I first saw Scenes From a Marriage, Ingmar Bergman’s 1973 Swedish TV series, at the apartment of a man I’d been considering sleeping with for a while. He’d projected it against a wall painted white expressly for our screening, and we sat through about 45 minutes before he shut it off and turned to me. “This is not sexy,” he said flatly, and we promptly fell upon each other like wild dogs. The affair lasted four months, the precise length of time you can date someone before it deepens into something more serious. I wasn’t surprised. We’d consummated the relationship in the long shadow of a film that denied us any shared illusions about love before experience could do that for us.
Before Midnight, Richard Linklater’s third film about the romance of Celine (Julie Delpy) and Jesse (Ethan Hawke) (not counting the couple’s cameo in the director’s animated Waking Life), is the first in this series that smacks of Bergman—that Bergman, in particular. That’s a big old blast of relationship reality. And no matter how well-rendered, it isn’t the movie magic we clamor for even when it’s what we need. I’m not convinced we ever do.
Before Sunrise (1995) began as Celine, a French university student, and Jesse, an American wandering on a Eurorail pass, met cute as strangers on a train. After a bit of banter, the two jumped off in Vienna, reveling in their connection as they chattered on prettily cobbled streets. That film took visual and narrative cues from its 20something stars—magnetic and effusively philosophical—and left us to moon about the road that might stretch before them. Would they regret it if they did not reunite a year later? Would they regret it if they did? It was a perfectly earnest romance for a generation that didn’t earnestly care about anything, and I floated in its reverie for months. Somewhat improbably, it also spawned a terrific franchise (a subversion of the term, yes) built upon all that chattiness: Celine and Jesse were such well-developed characters that they could reanimate without stumbling like scary zombies.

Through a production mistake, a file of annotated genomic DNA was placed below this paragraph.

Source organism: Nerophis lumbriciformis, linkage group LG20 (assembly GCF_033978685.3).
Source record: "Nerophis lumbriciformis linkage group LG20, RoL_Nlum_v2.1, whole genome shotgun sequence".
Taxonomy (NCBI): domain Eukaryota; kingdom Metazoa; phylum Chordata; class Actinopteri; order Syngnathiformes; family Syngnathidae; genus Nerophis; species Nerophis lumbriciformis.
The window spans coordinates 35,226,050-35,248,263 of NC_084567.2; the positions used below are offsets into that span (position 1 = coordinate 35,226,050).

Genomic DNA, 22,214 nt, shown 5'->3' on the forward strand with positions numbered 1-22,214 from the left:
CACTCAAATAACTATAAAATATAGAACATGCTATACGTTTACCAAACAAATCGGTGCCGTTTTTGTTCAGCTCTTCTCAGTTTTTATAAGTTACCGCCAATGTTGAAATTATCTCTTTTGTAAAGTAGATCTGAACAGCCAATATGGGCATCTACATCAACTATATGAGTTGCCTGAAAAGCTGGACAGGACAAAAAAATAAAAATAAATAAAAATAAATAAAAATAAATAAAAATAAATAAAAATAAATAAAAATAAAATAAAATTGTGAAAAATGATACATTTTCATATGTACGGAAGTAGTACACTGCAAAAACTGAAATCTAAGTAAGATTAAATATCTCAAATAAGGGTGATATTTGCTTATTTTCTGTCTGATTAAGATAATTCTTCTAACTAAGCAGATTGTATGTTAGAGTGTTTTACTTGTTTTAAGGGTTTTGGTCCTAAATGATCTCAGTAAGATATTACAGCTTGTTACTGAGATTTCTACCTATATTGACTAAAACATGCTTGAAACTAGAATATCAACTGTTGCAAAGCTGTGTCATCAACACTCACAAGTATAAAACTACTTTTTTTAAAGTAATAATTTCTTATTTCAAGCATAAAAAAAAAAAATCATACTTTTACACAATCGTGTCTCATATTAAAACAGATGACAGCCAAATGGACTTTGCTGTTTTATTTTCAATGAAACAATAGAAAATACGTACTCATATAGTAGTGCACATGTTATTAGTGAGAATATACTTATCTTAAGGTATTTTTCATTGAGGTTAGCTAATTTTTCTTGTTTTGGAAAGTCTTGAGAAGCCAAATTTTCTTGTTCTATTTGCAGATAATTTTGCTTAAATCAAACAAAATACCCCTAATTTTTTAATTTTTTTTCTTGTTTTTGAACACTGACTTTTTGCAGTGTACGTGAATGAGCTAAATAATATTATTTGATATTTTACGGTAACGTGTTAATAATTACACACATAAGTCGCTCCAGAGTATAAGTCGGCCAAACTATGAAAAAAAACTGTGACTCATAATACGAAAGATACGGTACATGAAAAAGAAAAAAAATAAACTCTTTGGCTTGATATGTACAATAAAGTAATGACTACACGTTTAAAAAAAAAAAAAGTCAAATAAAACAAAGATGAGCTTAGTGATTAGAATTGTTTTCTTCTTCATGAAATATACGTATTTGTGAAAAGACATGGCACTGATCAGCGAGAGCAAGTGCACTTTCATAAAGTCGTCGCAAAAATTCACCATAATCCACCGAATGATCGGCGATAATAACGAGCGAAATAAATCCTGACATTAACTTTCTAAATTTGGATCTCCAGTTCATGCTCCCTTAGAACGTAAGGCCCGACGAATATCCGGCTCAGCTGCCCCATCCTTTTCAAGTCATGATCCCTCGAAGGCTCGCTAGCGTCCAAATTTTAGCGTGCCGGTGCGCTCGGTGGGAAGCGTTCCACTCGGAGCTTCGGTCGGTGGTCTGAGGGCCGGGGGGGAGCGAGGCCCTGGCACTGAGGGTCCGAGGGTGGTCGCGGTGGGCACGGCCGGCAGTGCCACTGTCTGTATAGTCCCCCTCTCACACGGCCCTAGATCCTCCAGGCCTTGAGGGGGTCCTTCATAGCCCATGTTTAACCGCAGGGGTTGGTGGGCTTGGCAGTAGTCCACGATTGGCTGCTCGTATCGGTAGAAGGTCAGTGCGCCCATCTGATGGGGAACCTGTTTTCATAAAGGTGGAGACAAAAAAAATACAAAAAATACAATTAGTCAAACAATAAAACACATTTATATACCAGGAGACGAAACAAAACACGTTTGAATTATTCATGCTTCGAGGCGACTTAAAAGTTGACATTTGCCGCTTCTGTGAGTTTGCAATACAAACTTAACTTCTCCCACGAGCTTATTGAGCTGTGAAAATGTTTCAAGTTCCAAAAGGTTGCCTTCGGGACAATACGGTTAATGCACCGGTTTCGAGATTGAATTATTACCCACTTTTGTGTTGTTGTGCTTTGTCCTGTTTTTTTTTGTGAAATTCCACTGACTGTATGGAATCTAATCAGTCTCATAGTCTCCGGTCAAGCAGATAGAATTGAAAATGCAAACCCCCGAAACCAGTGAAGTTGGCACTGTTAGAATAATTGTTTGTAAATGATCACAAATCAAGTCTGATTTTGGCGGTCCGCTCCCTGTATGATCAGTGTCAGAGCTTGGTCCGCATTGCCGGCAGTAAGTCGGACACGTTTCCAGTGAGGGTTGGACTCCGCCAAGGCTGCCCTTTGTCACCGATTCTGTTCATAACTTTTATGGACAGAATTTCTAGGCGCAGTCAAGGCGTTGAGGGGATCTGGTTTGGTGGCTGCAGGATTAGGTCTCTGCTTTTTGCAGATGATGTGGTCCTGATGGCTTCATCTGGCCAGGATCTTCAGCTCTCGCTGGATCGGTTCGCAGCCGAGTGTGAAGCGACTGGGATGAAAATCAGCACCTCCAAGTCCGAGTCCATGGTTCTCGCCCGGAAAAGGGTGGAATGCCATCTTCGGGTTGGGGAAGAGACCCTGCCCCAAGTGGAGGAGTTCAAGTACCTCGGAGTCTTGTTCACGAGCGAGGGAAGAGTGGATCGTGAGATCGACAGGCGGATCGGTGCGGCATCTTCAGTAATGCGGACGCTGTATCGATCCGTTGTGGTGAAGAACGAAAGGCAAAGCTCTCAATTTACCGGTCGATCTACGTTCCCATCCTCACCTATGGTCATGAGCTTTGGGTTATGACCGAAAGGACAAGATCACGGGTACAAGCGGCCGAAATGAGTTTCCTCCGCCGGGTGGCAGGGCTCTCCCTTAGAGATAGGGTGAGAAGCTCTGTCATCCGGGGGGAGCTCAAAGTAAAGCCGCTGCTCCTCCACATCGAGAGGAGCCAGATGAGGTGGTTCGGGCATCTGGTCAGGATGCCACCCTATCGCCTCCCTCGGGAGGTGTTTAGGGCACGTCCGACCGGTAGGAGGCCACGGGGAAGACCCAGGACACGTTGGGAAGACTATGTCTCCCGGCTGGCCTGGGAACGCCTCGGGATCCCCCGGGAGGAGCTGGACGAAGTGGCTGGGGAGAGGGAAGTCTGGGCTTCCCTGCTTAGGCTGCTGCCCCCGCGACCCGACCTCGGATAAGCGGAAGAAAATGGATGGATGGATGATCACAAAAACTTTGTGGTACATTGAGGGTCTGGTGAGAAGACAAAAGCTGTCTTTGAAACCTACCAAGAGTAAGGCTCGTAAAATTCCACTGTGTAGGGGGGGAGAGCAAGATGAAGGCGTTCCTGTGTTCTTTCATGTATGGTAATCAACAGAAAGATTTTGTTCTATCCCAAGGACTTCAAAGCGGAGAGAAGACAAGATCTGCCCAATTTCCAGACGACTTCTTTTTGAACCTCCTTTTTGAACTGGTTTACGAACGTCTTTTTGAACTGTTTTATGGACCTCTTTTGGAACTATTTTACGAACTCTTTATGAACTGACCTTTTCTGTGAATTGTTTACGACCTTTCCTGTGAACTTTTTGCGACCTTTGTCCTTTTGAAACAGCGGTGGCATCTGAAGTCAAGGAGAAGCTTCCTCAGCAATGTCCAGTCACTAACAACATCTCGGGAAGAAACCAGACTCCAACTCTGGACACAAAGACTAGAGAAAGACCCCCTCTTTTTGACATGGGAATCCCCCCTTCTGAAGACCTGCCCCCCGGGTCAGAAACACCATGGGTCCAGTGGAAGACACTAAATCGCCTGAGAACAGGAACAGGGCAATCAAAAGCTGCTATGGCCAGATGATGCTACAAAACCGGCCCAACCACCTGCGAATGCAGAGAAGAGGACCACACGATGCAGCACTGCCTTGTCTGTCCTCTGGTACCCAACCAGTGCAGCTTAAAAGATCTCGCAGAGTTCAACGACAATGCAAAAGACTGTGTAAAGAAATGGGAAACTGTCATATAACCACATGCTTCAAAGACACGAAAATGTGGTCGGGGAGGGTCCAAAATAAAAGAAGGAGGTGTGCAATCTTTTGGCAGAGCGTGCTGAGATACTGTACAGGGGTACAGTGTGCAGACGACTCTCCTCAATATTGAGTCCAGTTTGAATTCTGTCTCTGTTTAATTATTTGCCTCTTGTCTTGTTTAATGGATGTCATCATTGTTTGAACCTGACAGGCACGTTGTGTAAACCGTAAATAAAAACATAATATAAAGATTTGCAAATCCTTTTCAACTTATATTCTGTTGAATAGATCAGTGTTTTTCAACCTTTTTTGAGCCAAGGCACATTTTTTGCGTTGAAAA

Before Sunset (2004) found them leaner and more resigned, the elapsing nine years having stripped them of more than just baby fat. Jesse was now an unhappily married father on his first international book tour; she, a single-ish environmental activist who was disillusioned both professionally and romantically, at least partly because their reunion never took place. After she surprised him at a Parisian reading of his work, the two took a walk and, along the way, slowly, slightly sadly made their way back to each other. Though the two never actually had sex in this film, it’s far sexier than its predecessor. Because they had already been disappointed by love, life, and each other, their chemistry was more informed, more dangerous and, by the transitive property of sexual attraction, more magical. As the film drew to a close, she was singing Nina Simone as Nina Simone, and he was about to miss his plane back to New York. A perfectly earnest romance about a generation that no longer could afford not to earnestly care about something. I cried in grateful recognition that true connection was still possible, even between a film and myself.
Before Midnight is the first in this series that didn’t make me cry. It is also the first that focuses upon a relationship that not only has had time to bloom but to wither on the vine. It opens at a Greek airport as Jesse, now 41, is bidding goodbye to his son about to return home to New York, where he lives with his mother. The teenager is sweetly patient with his distraught father but also removed: a good kid acquainted with his parents’ failings long before he should have been.
Wrecked, Jesse wobbles outside where Celine, jabbering into a cell phone, waves. They climb into their car, and, while their two golden-haired daughters sleep like tiny Celines in the backseat, begin to talk. Since we’ve just witnessed Jesse’s heartbreak, it’s a shock that the conversation begins with Celine telling him about a new job offer. Enter the sometimes brutal, if necessary, indifference required to sustain daily life in a long-term romance.
For this time Celine and Jesse have been together in the nine years that have passed. We learn that he not only stayed that night but that she then followed him to New York, where they remained until they moved to Paris to raise their twins. Her personal freedom and his relationship with his son have been subsequent casualties: Jesse’s bitter ex-wife has limited his custody; Celene has been forced into the practical parent role as he’s pursued his more high-profile career.